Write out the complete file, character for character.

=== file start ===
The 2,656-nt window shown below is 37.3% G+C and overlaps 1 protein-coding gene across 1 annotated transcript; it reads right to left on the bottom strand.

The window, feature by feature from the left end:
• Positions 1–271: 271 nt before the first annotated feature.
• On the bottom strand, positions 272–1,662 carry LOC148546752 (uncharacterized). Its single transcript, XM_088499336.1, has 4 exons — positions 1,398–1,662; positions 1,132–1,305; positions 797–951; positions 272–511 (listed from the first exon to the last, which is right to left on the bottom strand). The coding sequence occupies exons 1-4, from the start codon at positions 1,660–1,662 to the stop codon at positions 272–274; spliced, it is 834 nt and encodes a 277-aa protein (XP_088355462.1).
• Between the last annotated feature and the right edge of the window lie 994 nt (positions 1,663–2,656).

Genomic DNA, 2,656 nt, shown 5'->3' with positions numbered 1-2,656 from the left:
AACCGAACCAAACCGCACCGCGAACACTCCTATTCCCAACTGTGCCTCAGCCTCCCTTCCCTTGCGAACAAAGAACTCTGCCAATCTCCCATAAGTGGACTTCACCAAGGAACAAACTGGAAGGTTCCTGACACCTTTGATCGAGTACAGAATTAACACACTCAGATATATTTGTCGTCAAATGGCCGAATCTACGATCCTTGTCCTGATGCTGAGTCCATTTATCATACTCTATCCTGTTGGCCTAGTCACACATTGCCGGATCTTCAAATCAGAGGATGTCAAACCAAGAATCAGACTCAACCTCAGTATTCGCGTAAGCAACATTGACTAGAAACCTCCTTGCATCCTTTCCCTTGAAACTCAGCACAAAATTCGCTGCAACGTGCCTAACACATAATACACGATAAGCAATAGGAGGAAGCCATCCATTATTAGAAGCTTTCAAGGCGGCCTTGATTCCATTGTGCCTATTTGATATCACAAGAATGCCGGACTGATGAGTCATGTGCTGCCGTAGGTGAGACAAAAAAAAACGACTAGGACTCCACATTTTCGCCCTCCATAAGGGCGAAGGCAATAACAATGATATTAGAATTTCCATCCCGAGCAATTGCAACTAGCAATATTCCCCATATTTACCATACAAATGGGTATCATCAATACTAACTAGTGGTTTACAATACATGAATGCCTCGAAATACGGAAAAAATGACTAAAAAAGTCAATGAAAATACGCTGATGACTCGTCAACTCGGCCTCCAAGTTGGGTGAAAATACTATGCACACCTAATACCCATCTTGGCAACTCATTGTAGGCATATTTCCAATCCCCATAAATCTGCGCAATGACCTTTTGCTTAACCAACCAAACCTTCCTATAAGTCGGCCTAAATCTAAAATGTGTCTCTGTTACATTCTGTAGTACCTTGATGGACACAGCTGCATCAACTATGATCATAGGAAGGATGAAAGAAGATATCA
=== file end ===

The 2,656-nt window shown below is 37.3% G+C and overlaps 1 protein-coding gene across 1 annotated transcript; it reads right to left on the bottom strand.

The window, feature by feature from the left end:
• Positions 1–271: 271 nt before the first annotated feature.
• On the bottom strand, positions 272–1,662 carry LOC148546752 (uncharacterized). Its single transcript, XM_088499336.1, has 4 exons — positions 1,398–1,662; positions 1,132–1,305; positions 797–951; positions 272–511 (listed from the first exon to the last, which is right to left on the bottom strand). The coding sequence occupies exons 1-4, from the start codon at positions 1,660–1,662 to the stop codon at positions 272–274; spliced, it is 834 nt and encodes a 277-aa protein (XP_088355462.1).
• Between the last annotated feature and the right edge of the window lie 994 nt (positions 1,663–2,656).

Genomic DNA, 2,656 nt, shown 5'->3' with positions numbered 1-2,656 from the left:
AACCGAACCAAACCGCACCGCGAACACTCCTATTCCCAACTGTGCCTCAGCCTCCCTTCCCTTGCGAACAAAGAACTCTGCCAATCTCCCATAAGTGGACTTCACCAAGGAACAAACTGGAAGGTTCCTGACACCTTTGATCGAGTACAGAATTAACACACTCAGATATATTTGTCGTCAAATGGCCGAATCTACGATCCTTGTCCTGATGCTGAGTCCATTTATCATACTCTATCCTGTTGGCCTAGTCACACATTGCCGGATCTTCAAATCAGAGGATGTCAAACCAAGAATCAGACTCAACCTCAGTATTCGCGTAAGCAACATTGACTAGAAACCTCCTTGCATCCTTTCCCTTGAAACTCAGCACAAAATTCGCTGCAACGTGCCTAACACATAATACACGATAAGCAATAGGAGGAAGCCATCCATTATTAGAAGCTTTCAAGGCGGCCTTGATTCCATTGTGCCTATTTGATATCACAAGAATGCCGGACTGATGAGTCATGTGCTGCCGTAGGTGAGACAAAAAAAAACGACTAGGACTCCACATTTTCGCCCTCCATAAGGGCGAAGGCAATAACAATGATATTAGAATTTCCATCCCGAGCAATTGCAACTAGCAATATTCCCCATATTTACCATACAAATGGGTATCATCAATACTAACTAGTGGTTTACAATACATGAATGCCTCGAAATACGGAAAAAATGACTAAAAAAGTCAATGAAAATACGCTGATGACTCGTCAACTCGGCCTCCAAGTTGGGTGAAAATACTATGCACACCTAATACCCATCTTGGCAACTCATTGTAGGCATATTTCCAATCCCCATAAATCTGCGCAATGACCTTTTGCTTAACCAACCAAACCTTCCTATAAGTCGGCCTAAATCTAAAATGTGTCTCTGTTACATTCTGTAGTACCTTGATGGACACAGCTGCATCAACTATGATCATAGGAAGGATGAAAGAAGATATCA